|Tuesday night is turning out to be substance night for the shows. Alas, I'm feeling quite substance-free tonight. So, short shrift. Sorry.
Jon's guest is Peter Mancall, a history/anthropology Professor at USC and the author of "The Art of Getting Drunk" in Colonial Massachusetts. But he's here to talk about his newest book, "Fatal Journey: The Final Expedition of Henry Hudson." I found the press release and a handful or so of reviews which aren't cut-and-pastes of said press release (some of them have intriguing tidbits, if you're the sort to be intrigued by such. As I am). Also the reviews from Library Journal and Publisher's Weekly. Here's the latter:
In April 1610, Henry Hudson set sail on the Discovery with a crew of 22 (including his 17-year-old son) on his fourth expedition in search of a shorter route to the Far East. USC historian Mancall (Hakluyt's Promise) vividly recreates the eager anticipation of the voyage, the lust for conquest and for spices, the voyage's risks and the joy and terrors that Hudson and his crew faced. But as winter approached, rather than return to England, Hudson set anchor in the bay named for him. Stuck in ice for seven months, their provisions dwindling, the crew mutinied in the spring, forcing Hudson, his son and seven other sailors into a skiff left floating in the bay. When the mariners on the Discovery returned to England without Hudson, they were tried for murder but never convicted. As for Hudson and the rest, their remains were never found and their fate is the stuff of legend. As Mancall so eloquently points out, the resolute will that had served Hudson so well in reaching this summit of exploration also made him unwilling to abandon his goal and led to his demise.
| Stephen's guest really deserves a closer look than I'm going to give her here. Leyman Gbowee and the women of Liberia were awarded the 2009 Profiles in Courage Award by the Kennedy Library Foundation:
After watching her native Liberia devolve into a decadelong civil war in which violence, rape, and murder became part of daily life, Leymah Gbowee brought together several dozen women to pray for peace. That effort launched a movement of ordinary Christian and Muslim women who rose up together to help put an end to Liberia’s civil war. Gbowee and her colleagues – among them, Janet Johnson Bryant, Vaiba Flomo, Yatta Moore, and Etty Weah – risked their lives to stop the cycle of violence and oppression that had kept dictators and warlords in power for decades. Their remarkable struggle for peace eventually paved the way for the election of Ellen Johnson-Sirleaf to the presidency of Liberia – the first democratic election of a female head of state anywhere in Africa.
(Sirleaf was on with Jon not that long ago.) You'll get more details from Oprah and Bill Moyers, and GlobalFundForWomen.org -- have a box of kleenex nearby. She's also been featured in a documentary titled "Pray the Devil Back to Hell" (put together by Abigail Disney, granddaughter of. The Oprah piece talks about her). It's been doing the film festival thing (complete with awards), and Disney was recently in Bali doing screenings. RottenTomatoes has an assortment of reviews (100% Fresh, naturally), should you care to browse. Here's something from Mother Jones last month:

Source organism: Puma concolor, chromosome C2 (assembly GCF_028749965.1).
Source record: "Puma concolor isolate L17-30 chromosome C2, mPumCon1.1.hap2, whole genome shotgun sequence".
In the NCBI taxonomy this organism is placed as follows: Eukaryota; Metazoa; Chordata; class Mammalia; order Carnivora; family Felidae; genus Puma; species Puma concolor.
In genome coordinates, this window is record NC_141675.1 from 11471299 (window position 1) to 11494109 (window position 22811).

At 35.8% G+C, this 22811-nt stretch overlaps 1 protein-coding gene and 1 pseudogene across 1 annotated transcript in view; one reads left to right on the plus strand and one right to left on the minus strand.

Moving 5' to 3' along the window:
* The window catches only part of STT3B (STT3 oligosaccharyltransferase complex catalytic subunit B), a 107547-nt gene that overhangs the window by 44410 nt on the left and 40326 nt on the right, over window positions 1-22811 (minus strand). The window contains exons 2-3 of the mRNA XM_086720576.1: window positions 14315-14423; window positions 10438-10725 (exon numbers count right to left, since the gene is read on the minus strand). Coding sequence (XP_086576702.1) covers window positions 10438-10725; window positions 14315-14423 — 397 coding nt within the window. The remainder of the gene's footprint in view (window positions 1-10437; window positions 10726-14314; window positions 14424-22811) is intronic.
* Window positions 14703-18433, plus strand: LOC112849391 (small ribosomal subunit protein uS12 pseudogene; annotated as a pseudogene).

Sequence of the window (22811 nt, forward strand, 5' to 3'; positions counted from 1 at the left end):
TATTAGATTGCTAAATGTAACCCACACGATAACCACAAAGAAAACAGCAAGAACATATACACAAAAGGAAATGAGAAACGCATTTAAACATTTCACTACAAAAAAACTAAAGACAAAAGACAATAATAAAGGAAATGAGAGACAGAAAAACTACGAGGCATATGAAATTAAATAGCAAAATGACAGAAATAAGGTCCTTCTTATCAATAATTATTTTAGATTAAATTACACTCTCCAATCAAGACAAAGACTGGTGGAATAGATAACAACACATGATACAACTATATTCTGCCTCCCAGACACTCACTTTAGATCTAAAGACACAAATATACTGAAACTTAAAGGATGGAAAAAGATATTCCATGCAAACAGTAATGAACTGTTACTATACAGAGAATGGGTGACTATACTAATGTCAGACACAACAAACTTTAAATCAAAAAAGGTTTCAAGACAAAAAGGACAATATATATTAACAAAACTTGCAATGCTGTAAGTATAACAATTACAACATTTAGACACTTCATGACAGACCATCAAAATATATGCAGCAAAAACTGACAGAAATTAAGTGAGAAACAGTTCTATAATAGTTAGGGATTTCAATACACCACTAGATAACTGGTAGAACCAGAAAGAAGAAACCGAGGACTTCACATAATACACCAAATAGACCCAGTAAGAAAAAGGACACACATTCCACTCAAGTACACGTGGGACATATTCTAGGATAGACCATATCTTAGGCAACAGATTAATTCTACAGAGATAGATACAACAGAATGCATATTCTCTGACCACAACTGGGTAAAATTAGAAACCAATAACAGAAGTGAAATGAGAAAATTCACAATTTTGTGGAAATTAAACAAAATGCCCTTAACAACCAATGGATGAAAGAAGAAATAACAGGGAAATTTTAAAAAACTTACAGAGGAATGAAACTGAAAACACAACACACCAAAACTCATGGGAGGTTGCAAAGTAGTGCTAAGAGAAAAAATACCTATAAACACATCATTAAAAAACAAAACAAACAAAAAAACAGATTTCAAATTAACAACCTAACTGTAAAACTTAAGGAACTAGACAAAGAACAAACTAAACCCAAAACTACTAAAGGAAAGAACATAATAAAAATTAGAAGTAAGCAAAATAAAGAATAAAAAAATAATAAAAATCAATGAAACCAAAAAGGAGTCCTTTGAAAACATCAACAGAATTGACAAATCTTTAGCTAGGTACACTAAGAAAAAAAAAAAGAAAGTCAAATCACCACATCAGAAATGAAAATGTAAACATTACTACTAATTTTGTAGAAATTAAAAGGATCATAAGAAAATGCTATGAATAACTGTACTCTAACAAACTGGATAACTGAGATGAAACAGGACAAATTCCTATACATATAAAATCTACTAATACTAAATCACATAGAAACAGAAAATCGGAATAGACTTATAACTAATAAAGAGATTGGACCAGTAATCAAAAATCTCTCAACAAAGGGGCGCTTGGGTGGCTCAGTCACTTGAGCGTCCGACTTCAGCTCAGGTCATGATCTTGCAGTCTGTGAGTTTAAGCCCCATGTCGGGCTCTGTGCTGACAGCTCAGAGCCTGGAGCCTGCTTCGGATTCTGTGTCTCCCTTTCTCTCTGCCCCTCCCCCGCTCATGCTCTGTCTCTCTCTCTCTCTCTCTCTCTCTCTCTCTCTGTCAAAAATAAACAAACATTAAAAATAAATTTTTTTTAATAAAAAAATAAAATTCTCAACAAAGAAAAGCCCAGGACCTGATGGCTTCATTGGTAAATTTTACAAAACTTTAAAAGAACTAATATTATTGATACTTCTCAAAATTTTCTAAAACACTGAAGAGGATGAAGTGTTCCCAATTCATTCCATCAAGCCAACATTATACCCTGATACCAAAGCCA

Most activists combat current threats to justice, but last Friday, at a private screening in San Francisco, the documentary Pray the Devil Back to Hell demanded activism by revealing an egregious historic omission: women's central role in the Liberian peace process....
The story goes like this: Since 1980 Liberia had been in and out of brutal civil wars, mainly between the leader of child-soldier battalions, Charles Taylor, elected president in 1995, and rebel groups. As fighting approached Monrovia in 2003, Leymah Gbowee began organizing women in her church and in neighboring Muslim communities to stage a protest. Eventually, there were two thousand women sitting for days outside Taylor's offices, holding signs demanding peace. When Taylor finally agreed to speak with them, Gbowee gave a statement requesting that he immediately engage in peace talks with the rebels. He conceded. Gbowee then sent two delegates to Sierra Leone to convince the Liberian warlords to come to the talks. Skeptical and unimpressed, they agreed.
As a hundred Liberian women sat outside the peace hall in Ghana, war raged back in Liberia. International media picked up on the talks when Sierra Leone indicted Taylor for war crimes. Taylor fled back to Liberia, leaving the warlords to plan a transitional government. The women had been sitting outside every day for six weeks when they got news that the American embassy in Monrovia had been hit by a missile, killing several members of their families. Spurred into action, Gbowee sent for reinforcements, and the women physically blocked the rebel leaders from leaving the hall before making progress.
Absolutely worth staying up until midnight to see.
(Wanna buy the books? Try indiebound or bookfinder.com.)